Edmund arrived at the scene. “No use at all!” cried Gary. “Little Edmund can't push the Express!” Kind Edmund puffed and pushed and pushed and puffed and puffed and pushed and puffed and pushed and pushed and puffed and puffed and pushed and puffed and pushed and pushed and puffed and puffed and pushed and pushed and pushed and puffed and pushed and puffed and pushed and puffed and puffed and pushed and pushed and puffed and puffed and pushed and puffed and pushed and pushed and puffed and puffed and pushed and puffed and pushed and pushed and puffed and puffed and pushed and puffed and pushed and pushed and puffed and puffed and pushed and puffed and pushed and pushed and puffed and puffed and pushed and pushed and puffed and pushed and puffed and pushed and pushed and puffed and puffed and pushed and puffed and pushed and pushed and puffed and puffed and pushed and puffed and pushed and pushed and puffed and puffed and pushed and puffed and pushed and pushed and puffed and puffed and pushed and puffed and pushed and pushed and puffed and puffed and pushed and puffed and pushed and pushed and puffed and puffed and pushed and puffed and pushed and pushed and puffed and puffed and pushed and puffed and pushed and pushed and puffed and puffed and pushed and puffed and pushed and pushed and puffed and puffed and pushed and puffed and pushed and pushed and puffed and puffed and pushed and puffed and pushed and pushed and puffed and puffed and pushed and puffed and pushed and pushed and puffed and puffed and pushed and puffed and pushed and pushed and puffed and puffed and pushed and puffed and pushed and pushed and puffed and puffed and pushed, but he couldn't pull the train.


“I was right,” said Gary. “What do we do now?” Several days of assessing the situation thoroughly, along with the pros and cons of any solutions, produced no results. Finally, Gary got an idea. “How about we let David do it?” “Hmm...okay,” said Wilbert Vere Thompson. “Will you help pull this train, David?” “Oh, yes!” said David. When David had got up steam, he puffed out. He was filthy and covered with cobwebs.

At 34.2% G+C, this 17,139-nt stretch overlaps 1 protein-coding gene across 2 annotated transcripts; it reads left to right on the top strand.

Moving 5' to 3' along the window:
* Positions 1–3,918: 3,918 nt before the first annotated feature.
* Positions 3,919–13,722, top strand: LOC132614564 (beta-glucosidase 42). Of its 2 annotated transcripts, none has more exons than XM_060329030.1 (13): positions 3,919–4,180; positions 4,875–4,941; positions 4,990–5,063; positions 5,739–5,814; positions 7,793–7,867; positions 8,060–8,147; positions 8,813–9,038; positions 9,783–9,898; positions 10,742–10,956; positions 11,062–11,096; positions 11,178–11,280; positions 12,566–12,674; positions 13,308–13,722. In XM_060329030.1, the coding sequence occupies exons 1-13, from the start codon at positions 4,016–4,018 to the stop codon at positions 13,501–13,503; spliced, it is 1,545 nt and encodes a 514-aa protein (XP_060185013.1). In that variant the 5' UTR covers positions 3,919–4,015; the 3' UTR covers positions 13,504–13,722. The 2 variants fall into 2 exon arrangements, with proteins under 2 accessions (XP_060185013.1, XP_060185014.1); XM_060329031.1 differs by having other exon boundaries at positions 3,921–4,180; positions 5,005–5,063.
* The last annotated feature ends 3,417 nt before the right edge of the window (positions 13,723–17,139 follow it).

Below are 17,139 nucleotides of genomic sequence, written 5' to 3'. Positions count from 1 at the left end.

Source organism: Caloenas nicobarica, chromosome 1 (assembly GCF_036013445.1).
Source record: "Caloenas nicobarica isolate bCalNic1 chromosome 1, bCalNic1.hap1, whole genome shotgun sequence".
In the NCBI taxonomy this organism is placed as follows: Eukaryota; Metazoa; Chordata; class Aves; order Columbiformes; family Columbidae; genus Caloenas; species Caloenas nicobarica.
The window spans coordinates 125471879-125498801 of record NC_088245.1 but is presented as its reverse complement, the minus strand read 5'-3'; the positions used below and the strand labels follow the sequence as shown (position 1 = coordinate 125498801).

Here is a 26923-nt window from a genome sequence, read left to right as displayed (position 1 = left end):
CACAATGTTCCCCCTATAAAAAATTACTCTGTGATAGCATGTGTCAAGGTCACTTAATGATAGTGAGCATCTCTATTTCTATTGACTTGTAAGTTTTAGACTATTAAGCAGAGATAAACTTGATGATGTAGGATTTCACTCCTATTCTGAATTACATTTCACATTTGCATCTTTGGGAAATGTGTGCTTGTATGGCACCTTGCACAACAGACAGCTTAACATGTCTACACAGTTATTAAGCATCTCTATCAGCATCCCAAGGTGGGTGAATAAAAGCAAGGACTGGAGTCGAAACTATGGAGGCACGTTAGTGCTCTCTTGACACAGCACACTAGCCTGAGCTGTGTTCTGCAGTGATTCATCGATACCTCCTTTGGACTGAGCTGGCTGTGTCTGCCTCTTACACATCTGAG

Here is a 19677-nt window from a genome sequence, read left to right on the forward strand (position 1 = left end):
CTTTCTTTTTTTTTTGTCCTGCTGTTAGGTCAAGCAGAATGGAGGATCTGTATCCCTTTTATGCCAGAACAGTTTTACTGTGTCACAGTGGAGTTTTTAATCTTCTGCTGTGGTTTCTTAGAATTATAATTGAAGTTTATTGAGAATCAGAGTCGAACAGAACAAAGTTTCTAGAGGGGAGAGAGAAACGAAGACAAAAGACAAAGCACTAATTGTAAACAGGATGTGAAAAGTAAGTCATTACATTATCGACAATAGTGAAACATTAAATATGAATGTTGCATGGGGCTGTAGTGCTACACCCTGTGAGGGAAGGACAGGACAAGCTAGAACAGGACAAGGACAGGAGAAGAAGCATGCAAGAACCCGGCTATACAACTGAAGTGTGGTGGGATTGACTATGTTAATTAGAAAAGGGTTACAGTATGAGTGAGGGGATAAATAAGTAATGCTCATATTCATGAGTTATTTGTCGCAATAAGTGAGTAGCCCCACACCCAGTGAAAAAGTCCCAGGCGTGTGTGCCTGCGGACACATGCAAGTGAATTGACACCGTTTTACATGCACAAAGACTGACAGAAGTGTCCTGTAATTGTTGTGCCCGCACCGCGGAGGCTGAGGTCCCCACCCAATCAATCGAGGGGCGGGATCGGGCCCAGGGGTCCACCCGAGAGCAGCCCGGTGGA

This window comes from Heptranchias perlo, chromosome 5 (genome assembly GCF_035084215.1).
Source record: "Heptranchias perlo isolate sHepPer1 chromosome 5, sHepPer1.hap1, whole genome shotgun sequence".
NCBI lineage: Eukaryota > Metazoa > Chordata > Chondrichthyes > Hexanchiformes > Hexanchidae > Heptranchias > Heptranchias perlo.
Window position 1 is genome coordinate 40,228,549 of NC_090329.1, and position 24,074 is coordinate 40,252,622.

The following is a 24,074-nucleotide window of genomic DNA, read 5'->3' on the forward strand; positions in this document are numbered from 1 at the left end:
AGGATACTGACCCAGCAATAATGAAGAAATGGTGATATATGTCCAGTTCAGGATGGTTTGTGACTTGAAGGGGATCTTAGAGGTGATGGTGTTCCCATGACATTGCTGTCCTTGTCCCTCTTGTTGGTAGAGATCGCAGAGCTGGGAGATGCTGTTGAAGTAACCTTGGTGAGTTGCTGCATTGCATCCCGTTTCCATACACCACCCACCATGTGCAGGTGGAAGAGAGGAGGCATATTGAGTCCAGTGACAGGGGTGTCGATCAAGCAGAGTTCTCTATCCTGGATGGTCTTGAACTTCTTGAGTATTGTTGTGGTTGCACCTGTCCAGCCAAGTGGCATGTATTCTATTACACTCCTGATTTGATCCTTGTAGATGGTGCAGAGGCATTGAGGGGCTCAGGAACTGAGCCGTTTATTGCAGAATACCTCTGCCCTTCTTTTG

“Oh, I'm stiff,” he groaned. “Well, if you wish to relieve your stiffness,” said Wilbert Vere Thompson, “then you'd best do in a bathroom or somewhere private.” “Um...not that kind of stiff, sir,” said David. “Oh,” realized Wilbert Vere Thompson, “then have a good long run to ease your joints and find a turntable.”


When David returned, he felt much better. They then coupled him up. “PEEP-PEEP!”said Edmund. “I'm ready.” “PEEP-PEEP-PEEP!”said David. “So am I!” “Pull hard, we'll do it! Pull hard, we'll do it!” they both said. “Don't let your couplings go limp or the train...will flip,” the coaches chanted, well aware of their difficulty of finding a decent chant.


“We've done it! Hell yeah! We've done it! Hell yeah!” said the engines. The coaches, while glad that Edmund and David successfully pulled the train, couldn't figure out a good chant to accompany the engines' chanting, so they happily kept quiet. The train never stopped until they came at the end of the line. Everyone said thanks and Wilbert Vere Thompson promised David a much-needed coat of paint. On the way back to the sheds, the engines picked up the stranded Gary, preventing another potentially (and unnecessary) long cliffhanger for the readers that takes forever due to the creator being involved with other shit, including enhancing his portfolio, creating new webcomic issues, his paying jobs, and other stuff.


Anyway, all three engines are now great friends (for the time being, at least). David doesn't mind the rain now. He knows the best way to keep his paint nice and ravishing is not to run into tunnels, but to ask his engineer for a nice, thorough rub down when the day's work is over.

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Derek the Steam Engine is designed to be parodic

and not intended for readers under the age of 18.